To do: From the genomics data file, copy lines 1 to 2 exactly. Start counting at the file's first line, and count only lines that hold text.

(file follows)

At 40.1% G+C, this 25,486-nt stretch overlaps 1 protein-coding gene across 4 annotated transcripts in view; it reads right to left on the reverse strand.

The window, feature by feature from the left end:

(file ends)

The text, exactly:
At 40.1% G+C, this 25,486-nt stretch overlaps 1 protein-coding gene across 4 annotated transcripts in view; it reads right to left on the reverse strand.

The window, feature by feature from the left end: